Iran, Pakistan and the nuclear threat

The world’s major powers have expressed great consternation over the prospect of Iran acquiring nuclear weapons. Meanwhile, US intelligence agencies have found no evidence that Iran has any intention of arming itself with nukes, let alone that it has an active nuclear weapons program, but the issue seems to have its own momentum. I’m no expert on geopolitics, but I can’t bring myself to imagine that Iran would actually want to nuke anyone, even if it could. In general, I’m sure there are people sufficiently insane or cold-blooded to press the button, given the opportunity. For instance, I don’t think Osama bin Laden or likeminded individuals would show a great deal of restraint. However, for all its faults, I find it very hard to place Iran in that category.

(Mahmoud Ahmadinejad’s possibly mistranslated bluster over the end of Israel is really not all that convincing, in my opinion, and it only ever seems to be him doing the blustering. He’s an elected politician, after all, and he’s always struck me as a spin doctor looking to for a political reaction than a man who passionately believes what he’s saying.)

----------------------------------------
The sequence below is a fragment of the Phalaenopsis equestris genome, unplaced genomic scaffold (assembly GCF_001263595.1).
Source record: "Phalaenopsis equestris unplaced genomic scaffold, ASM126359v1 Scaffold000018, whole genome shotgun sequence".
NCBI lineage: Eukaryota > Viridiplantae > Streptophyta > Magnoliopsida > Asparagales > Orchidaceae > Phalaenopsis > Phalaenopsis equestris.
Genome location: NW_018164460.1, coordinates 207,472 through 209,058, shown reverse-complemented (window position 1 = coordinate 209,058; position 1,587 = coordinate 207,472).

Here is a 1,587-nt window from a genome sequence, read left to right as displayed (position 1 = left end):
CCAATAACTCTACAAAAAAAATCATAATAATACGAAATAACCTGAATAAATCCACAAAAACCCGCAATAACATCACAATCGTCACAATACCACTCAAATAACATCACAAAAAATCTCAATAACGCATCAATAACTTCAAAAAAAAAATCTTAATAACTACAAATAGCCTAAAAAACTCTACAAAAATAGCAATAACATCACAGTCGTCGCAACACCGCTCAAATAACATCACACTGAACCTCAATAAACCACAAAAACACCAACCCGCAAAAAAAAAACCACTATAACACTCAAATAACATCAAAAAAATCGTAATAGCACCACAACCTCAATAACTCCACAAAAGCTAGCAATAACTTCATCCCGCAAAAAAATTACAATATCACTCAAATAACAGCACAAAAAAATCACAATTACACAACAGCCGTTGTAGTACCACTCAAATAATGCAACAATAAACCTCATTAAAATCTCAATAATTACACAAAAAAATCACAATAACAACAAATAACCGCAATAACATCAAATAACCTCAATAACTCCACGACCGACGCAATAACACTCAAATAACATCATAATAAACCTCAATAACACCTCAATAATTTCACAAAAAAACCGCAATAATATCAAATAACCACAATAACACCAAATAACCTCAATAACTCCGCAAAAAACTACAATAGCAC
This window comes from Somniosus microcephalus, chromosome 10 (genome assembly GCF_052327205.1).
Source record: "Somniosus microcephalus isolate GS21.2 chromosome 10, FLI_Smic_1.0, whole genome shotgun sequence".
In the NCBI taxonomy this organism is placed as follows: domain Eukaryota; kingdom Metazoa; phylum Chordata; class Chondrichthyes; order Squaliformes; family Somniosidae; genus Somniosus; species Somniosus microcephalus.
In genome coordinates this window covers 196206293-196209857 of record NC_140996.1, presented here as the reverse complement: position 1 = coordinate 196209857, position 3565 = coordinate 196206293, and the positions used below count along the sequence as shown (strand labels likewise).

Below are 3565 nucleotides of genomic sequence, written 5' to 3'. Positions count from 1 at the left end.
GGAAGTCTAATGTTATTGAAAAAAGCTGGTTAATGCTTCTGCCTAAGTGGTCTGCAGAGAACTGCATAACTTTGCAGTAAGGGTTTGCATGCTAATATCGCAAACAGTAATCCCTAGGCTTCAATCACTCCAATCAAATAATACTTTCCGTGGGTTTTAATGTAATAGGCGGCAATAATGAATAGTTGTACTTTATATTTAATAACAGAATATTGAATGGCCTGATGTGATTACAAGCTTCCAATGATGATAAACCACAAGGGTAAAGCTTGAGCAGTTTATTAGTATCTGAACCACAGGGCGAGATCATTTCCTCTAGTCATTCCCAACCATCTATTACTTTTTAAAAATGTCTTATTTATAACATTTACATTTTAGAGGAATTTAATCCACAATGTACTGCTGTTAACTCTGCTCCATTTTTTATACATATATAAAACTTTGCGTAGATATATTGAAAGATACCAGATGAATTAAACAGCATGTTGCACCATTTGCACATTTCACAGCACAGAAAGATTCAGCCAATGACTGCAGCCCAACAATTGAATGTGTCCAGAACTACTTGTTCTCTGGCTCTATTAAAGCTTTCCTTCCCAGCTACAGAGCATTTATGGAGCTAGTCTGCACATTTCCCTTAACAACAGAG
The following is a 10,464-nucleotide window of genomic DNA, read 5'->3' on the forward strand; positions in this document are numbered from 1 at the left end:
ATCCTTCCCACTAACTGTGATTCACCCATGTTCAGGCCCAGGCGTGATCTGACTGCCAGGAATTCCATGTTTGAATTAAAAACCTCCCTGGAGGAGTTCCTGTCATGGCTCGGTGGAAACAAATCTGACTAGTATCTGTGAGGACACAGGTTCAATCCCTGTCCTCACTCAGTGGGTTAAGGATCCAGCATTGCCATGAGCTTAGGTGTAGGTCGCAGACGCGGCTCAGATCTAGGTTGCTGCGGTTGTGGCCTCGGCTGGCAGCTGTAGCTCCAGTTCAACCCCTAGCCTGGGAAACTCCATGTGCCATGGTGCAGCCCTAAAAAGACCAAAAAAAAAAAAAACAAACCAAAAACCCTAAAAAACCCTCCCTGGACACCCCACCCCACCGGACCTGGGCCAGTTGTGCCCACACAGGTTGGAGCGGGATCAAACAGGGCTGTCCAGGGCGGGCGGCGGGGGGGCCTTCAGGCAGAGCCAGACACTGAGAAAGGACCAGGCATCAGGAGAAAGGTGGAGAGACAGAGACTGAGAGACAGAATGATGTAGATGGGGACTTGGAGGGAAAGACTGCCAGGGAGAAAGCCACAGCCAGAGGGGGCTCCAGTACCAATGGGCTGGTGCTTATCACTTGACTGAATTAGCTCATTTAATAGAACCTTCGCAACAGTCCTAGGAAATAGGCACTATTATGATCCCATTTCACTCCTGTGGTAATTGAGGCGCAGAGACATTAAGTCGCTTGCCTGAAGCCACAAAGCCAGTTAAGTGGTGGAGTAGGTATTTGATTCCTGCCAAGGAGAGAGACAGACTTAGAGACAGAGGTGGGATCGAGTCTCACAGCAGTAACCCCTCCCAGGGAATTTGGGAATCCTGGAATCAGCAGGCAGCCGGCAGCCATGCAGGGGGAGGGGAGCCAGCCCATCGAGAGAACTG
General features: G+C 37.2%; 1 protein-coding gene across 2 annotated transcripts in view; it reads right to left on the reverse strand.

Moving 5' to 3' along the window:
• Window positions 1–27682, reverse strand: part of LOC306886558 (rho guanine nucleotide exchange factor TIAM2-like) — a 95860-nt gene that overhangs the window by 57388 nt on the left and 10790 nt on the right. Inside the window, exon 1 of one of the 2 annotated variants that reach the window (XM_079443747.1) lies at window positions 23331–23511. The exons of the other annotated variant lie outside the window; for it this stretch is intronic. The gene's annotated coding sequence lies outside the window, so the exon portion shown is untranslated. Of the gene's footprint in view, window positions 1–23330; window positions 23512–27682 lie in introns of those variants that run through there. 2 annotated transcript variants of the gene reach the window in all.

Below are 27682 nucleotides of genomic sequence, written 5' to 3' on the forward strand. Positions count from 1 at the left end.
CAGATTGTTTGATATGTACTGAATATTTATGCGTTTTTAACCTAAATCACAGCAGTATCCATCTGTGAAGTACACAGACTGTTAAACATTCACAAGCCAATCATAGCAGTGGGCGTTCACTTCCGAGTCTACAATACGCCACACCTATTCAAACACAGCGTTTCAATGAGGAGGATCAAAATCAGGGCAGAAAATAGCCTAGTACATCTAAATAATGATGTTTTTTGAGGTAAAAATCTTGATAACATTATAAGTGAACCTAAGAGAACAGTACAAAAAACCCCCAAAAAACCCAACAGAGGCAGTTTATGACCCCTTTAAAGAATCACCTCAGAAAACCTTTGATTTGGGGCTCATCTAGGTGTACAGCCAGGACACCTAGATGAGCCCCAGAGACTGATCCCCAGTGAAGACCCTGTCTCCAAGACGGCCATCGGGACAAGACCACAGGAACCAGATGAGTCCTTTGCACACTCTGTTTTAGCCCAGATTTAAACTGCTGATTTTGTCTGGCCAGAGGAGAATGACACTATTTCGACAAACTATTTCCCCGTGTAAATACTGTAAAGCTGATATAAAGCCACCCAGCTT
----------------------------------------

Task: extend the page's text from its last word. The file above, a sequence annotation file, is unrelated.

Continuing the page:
The real consequence of allowing Iran to create nuclear weapons, I think, is that Iran would become a more powerful player on the world stage, perhaps resulting in an arms race. This may not be desirable (depending on who you talk to), but it’s hardly catastrophic. And that’s assuming that the apparently baseless speculation over its nuclear ambitions is borne out.

Meanwhile, over the border, Pakistan already has operational nuclear weapons and delivery systems. Moreover, the current government seems to be fighting for its existence against the Taliban, who I certainly would not put above the use (or at least reckless distribution) of nukes. This is a group that rules by AK47 and is violently opposed to education for girls, having already destroyed a large numbers of schools. They make the Iranian regime look like a clique of humanists.

I’ll happily defer to the consensus of the world’s varied diplomats, foreign affairs advisors and miscellaneous geopolitical experts. However, on the face of it I have to wonder whether we have our priorities straight.